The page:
Juan Carlos Obando

This up-and-coming designer is en route to fashion stardom.

Fashion » Juan Carlos Obando

Juan Carlos Obando, with models and his muse, the singer Amanda Sudano (bottom left), in his designs at Bar Marmont in the Chateau Marmont hotel, Los Angeles.

Juan Carlos Obando

This up-and-coming designer is en route to fashion stardom.

In January, at W’s Golden Globes party, Juan Carlos Obando made a beeline across the room to say hello to Amy Adams. The actress had worn one of his dresses—a sexy polka-dot halter gown that her character in American Hustle would have adored—to a film festival, and Obando wanted to thank her for the A-list publicity. “She stood up and was like, ‘Thank you! I felt so comfortable and beautiful in that dress!’ ” recalls the Los Angeles designer.

Such is a common refrain among Obando’s devotees—an ever expanding bevy of sophisticated women, like the fashion consultant Katherine Ross and the actress Jessica Alba, who rely on him for silk blouses and pajama sets, slinky bias-cut dresses, and full peasant skirts. “People think of eveningwear as very ladies-who-lunch. My ladies have lunch—but in flowy clothes,” says Obando, a burly, ebullient man who, even bedridden with bronchitis (“In my 36 years, I’ve never been this sick—it’s like the avian flu”), is quick to crack a joke.

Inspired in large part by the vibrant, sensual women he grew up around in his hometown of Barranquilla, Colombia, Obando’s “own-the-night basics,” as he describes them, fill a niche. If you’re looking for a tailored work suit, you should shop elsewhere. “We don’t do A to B,” he acknowledges. “I take care of you at B—or, rather, C.” And yet his clothes have a remarkably broad appeal. So much so that J. Crew has enlisted him to create a capsule collection of gypsy-inspired cocktail looks and a pair of strappy sandals, out in June. And demand for his own label, which also includes industrial, masculine-looking jewelry (“Technically, it shouldn’t work with delicate clothes, but it does!” he notes), continues to grow: Barneys New York now carries the brand in all its stores. Not bad for a guy who until relatively recently knew nothing about fashion. “When I was 19, and a friend was obsessing over his new white Versace jeans, I didn’t even know what Versace was,” Obando quips.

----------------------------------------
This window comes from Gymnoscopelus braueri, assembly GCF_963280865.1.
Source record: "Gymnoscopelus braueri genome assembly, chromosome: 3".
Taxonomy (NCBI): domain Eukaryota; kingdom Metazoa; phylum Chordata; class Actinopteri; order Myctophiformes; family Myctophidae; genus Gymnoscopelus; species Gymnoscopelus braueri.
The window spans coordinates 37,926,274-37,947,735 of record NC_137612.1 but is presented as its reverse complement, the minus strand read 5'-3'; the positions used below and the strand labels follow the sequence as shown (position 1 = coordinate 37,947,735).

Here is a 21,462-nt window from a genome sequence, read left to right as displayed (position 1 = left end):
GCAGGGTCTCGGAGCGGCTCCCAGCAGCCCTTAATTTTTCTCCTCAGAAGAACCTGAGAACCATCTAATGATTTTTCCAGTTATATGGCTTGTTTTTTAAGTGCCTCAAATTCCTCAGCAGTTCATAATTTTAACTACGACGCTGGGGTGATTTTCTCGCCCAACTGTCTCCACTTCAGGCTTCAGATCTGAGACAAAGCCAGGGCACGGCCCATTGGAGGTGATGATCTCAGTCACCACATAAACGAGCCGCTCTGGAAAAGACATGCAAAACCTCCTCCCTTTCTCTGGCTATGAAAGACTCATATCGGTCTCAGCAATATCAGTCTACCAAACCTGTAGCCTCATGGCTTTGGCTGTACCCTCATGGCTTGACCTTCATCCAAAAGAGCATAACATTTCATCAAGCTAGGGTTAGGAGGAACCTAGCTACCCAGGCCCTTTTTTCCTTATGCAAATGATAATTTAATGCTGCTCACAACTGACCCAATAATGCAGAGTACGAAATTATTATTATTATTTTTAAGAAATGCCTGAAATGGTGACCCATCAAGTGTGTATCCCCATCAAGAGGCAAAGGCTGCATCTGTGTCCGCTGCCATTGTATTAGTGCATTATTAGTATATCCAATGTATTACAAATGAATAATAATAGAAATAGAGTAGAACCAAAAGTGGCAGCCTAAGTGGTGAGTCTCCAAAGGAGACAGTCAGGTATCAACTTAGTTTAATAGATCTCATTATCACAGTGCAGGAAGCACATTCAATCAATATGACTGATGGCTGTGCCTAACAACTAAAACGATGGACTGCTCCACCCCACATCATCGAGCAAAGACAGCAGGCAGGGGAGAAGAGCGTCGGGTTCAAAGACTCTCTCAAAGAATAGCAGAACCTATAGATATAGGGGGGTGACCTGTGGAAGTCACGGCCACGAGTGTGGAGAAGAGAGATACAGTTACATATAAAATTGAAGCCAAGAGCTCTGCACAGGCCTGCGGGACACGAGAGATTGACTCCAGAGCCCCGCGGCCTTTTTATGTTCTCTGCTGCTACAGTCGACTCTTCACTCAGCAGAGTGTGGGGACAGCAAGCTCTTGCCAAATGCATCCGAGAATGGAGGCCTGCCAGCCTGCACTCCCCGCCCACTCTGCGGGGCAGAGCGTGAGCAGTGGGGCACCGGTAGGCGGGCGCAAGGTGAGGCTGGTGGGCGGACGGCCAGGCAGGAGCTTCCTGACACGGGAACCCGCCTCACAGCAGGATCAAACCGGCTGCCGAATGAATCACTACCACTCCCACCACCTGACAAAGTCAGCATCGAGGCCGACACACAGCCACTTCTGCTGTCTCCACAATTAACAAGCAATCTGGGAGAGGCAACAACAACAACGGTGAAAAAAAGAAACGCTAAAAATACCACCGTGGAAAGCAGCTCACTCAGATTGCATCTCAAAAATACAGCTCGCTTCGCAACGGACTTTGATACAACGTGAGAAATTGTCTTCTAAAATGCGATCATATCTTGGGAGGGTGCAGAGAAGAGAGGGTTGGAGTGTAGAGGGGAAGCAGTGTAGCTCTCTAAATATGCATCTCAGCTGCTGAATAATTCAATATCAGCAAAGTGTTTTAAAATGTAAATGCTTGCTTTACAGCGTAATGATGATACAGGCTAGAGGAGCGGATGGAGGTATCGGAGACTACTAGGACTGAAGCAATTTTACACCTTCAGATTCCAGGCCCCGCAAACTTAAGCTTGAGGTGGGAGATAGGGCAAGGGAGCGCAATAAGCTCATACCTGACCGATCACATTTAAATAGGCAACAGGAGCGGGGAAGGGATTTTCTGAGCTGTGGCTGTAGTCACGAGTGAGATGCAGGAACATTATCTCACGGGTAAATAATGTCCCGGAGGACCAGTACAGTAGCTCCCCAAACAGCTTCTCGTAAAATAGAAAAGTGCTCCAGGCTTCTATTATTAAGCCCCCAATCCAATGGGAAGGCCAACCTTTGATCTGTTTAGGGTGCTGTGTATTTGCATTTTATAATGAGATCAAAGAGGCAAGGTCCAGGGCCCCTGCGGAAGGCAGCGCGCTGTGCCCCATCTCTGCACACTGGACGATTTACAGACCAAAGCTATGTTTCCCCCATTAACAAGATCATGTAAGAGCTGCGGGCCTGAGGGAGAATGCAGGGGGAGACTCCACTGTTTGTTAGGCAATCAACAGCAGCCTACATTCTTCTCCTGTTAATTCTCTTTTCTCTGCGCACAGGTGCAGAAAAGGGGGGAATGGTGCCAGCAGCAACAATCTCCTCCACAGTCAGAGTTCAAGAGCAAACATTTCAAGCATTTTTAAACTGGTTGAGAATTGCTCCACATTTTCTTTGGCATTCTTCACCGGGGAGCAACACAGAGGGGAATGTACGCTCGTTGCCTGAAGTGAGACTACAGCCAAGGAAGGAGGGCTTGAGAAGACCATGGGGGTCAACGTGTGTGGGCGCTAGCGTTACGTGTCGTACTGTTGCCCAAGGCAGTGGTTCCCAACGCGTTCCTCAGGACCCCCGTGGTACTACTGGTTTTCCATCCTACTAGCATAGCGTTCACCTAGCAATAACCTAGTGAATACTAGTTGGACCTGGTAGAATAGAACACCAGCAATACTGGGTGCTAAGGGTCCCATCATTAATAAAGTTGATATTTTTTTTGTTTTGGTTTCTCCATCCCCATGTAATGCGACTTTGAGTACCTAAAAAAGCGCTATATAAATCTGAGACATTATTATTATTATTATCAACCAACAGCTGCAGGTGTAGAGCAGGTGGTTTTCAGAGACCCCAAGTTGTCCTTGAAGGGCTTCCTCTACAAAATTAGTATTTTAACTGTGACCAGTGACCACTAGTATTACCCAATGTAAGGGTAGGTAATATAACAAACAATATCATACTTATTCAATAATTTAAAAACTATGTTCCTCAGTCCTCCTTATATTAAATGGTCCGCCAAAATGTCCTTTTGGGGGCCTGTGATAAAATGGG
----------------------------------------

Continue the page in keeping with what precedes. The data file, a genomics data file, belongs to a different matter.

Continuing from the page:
At that point, graphic design was his thing. “I wanted to be like the person who made the Coca-Cola logo,” he explains. But then in 2002, while at the advertising firm Saatchi & Saatchi, he found himself working on car commercials that called for fabulous clothing. Many in his position would have hired a stylist; Obando instead went to Sears and purchased a sewing machine and some McCall’s patterns. “You can learn a lot from reading instructions!” he says. To supplement his self-education, he would pull apart vintage Azzedine Alaïa and Gucci garments to analyze their construction. After a few years of quietly honing his craft, he hesitantly made his debut at L.A.’s spring 2006 Fashion Week, with the swishy jewel-toned gowns that would become his hallmark.

And although Obando gave up his advertising gig in 2010, he has retained the power to persuade. His latest New York Fashion Week runway show—held in February in a flower-adorned 19th-century mansion on Fifth Avenue—was an enchanting affair. “This is the moment in my career when everything is coming together,” he says. “In a very polished way.”